The thing is, abortion isn't an alternative to parenting. It's an alternative to being pregnant. Men already exercise this by not being able to be pregnant.
electric misfit love machineeyelid on April 17th, 2012 05:08 pm (UTC)
Amymustlovemetal on April 18th, 2012 01:34 am (UTC)
A+ comment.
h_whungry_worm on May 28th, 2012 10:36 am (UTC)
"but they have no analagous way of opting out of parenting should their partner not choose abortion."

Well, they (man and women alike, but in this case especially the men) *do* have the choice to think about and use good contraception (i.e. using condoms or even combining them with temperature charting and abstinence on the few dangerous days if they really really want to be sure not to father a child).
Commander Coralie Onasi Alenko Shepardnoabsolutes on May 29th, 2012 01:38 am (UTC)
Two responses to this:

1) true, but when you're at the point where you're dealing with and discussing pregnancy vs parenting, bringing contraception into the conversation is very much like closing the barn door after the horse gets out. We're past that stage of the game

2) as it stands now, the burden of contraception disproportionally falls on women's shoulders (the most common non-permanent contraceptive methods: male condoms, the pill, the patch, the ring, IUDs, injectable hormones. Only one of these is for men). A big part of this is biology but a not insignificant effect is institutional sexism - when the pill was initially being developed/safety tested in humans (in Puerto Rico in the 50s) three women died but the tests went ahead. Tests on developing male contraceptives were halted when the drugs were found to be enlarging testicles.

There's news right now that they've found the "sperm gene" in men and that maybe now they can safely find a drug that can toggle male fertility on and off - I'm skeptical (and somewhat familiar with drug development cycles -- even if they go full steam ahead on this, we're many years and many millions of dollars away from that).

There's also, reportedly, a very cheap, one-time, reversible, surgical sterilization procedure for men that is in wide use in India, but it hasn't gotten much attention in the US because again, sexism, and also, money. The average woman spends 30 years preventing pregnancy - why pour millions of dollars of development money into a cheap, one-time, reversible sterilization for her partner (maybe you'll recoup 50-70 bucks) if you've already got her on the hook for $60/month for thirty years (that's over 21 thousand dollars!). You never would.
h_whungry_worm on May 29th, 2012 09:16 am (UTC)
#1 You're right, I was only referring to the general "they have no analogous way of opting out of parenting " part. (Men also forget that not too long ago, women could "opt out" via abortion, but many lost their lives over it. As you said, it's biology and there isn't many ways out once it's reached a certain point.)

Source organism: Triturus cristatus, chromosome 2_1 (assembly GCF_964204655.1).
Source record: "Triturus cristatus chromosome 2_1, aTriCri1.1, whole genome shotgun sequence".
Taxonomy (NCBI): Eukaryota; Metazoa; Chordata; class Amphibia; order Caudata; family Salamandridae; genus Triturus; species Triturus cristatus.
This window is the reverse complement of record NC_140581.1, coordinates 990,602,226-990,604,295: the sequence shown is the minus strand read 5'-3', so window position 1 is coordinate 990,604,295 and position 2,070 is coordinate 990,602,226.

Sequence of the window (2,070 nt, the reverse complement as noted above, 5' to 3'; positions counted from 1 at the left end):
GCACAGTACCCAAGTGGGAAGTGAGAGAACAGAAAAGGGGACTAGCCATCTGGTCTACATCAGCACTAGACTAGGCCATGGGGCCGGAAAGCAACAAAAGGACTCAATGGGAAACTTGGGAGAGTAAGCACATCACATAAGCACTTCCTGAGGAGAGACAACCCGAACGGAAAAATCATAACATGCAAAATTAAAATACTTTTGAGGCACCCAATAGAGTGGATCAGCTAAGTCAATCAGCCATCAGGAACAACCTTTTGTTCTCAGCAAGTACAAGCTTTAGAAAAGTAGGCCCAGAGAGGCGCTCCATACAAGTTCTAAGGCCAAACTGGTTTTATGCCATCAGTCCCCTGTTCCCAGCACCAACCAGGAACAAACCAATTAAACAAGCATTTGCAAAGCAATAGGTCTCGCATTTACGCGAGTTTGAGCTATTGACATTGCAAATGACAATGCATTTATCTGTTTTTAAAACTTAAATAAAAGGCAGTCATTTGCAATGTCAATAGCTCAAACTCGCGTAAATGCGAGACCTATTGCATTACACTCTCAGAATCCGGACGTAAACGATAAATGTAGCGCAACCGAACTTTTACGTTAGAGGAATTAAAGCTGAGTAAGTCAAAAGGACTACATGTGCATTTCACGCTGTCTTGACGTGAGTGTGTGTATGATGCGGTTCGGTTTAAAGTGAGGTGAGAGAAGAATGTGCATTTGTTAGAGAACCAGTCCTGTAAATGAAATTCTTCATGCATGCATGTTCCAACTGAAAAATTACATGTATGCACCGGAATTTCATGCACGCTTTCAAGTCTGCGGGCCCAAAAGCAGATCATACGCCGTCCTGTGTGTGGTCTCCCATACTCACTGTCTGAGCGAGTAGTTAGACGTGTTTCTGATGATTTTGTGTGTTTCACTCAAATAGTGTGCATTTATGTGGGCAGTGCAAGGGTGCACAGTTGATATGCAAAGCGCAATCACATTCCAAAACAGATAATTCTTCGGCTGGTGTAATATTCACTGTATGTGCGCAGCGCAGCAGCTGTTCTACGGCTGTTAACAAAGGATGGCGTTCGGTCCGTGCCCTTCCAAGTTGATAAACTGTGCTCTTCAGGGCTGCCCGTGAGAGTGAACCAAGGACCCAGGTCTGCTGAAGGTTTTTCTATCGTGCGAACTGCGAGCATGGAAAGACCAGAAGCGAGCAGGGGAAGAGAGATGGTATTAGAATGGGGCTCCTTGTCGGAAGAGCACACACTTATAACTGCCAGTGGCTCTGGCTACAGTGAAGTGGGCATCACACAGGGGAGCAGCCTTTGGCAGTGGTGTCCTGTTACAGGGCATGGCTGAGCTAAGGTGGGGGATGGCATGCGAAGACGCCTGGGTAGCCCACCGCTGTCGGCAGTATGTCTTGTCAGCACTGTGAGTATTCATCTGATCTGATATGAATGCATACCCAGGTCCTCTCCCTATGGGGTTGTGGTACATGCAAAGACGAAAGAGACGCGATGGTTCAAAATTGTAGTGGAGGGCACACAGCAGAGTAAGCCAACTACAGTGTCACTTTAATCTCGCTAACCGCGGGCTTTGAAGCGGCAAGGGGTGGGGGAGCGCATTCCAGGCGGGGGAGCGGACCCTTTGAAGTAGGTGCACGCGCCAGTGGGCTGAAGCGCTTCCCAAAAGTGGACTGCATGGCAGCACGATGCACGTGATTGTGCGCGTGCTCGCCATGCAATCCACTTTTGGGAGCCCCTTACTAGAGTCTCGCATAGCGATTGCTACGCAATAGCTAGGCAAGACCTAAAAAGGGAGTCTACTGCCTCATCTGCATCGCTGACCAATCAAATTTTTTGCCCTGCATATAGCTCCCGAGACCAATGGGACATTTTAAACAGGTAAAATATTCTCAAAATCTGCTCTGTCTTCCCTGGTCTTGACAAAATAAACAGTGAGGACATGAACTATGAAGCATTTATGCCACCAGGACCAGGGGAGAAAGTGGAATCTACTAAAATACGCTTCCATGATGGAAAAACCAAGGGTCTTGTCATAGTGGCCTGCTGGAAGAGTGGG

#2 I personally disagree with that, since I see methods of contraception and actual practise of contraception as two separate (yet connected) items. Sure, most contraceptives focus on altering the women's hormonal state, or depend on her using diverse gadgets to prevent getting pregnant. Even more right, it is aggravating that they chickened out of developing the male pill for the reasons you described.

But "the burden of contraception disproportionally falls on women's shoulders"? In most industrialized countries, both partners have the task to choose a method from what's available (and they can't change that there isn't much for men, sadly), and both carry the responsibility equally. I strongly dislike hormonal bc and IUDs because of their side effects, and frankly, even if an equivalent for the male would be available, I'd choose condoms, since they do not interfere with your health (unless you're allergic against latex, and even then there's alternatives). Branching out, I also don't like tubals a lot, since they're harder to reverse and require larger surgery/anesthesia than vasectomies, so I think the burden is not really on women's shoulders only when it comes to doing it. The available tools are certainly a bit disheartening, but as you said, research is working on finding more procedures and tools for male contraception.

The Indian method you mention sounds interesting, but I haven't heard of it - is it really something different from a vasectomy? I have no idea.

The main issue with this "burden of contraception" is that it is no problem when two partners agree and work together, i.e. maybe using condoms, or the woman using XY birth control method, plus being extra careful or abstinent around the fertile days. The burden get's shifted completely on the woman's shoulders when the man in question does not cooperate, i.e. doesn't want to hold off invasive sex for a couple of (potentially fertile) days, or doesn't want to use condoms. But I frankly believe that the men who do this (the occasional exception included) would also refuse other methods of male birth control, even if there was a pill equivalent or some other implantable device. So that's why the number of female vs. male bc methods alone isn't a strong argument for me.
I think it would be different if men would be the ones to actually risk growing a baby inside of them. As irresponsible as it is to refuse bc because you're not the one directly affected in the moment (=pregnancy), I can sort of understand the mental process behind it (don't like it, though). Many men can't even really connect to their children until they're actually born and are *visible* and touchable, since it's so abstract to them.

Referring back to the OP, I do think that, whenever it comes to sex, pregnancy, abortion and parenting, both parties have a right to discuss and built and voice their opinions. The one who ultimately has "a say" (as in = can decide) in what to do in the end is in my opinion the one who is carrying the consequences, physically. Again I can understand that it must be horrible for someone to become a father against his will (although, #1, should have thought about that earlier since everything beyond birth control is out of his reach), and it must be as horrible to carry a pregnancy knowing that the father wants nothing more than having it terminated. But yes, I agree with the my body my choice statement, but the least one should do (when it's a halfways decent relationship) is to discuss it when the need is there, and put an adequate amount of thought into it. After all there is a possibility that the guy understands the reasons for his partners wish for abortion, intead of just making it a yes!/no! fight.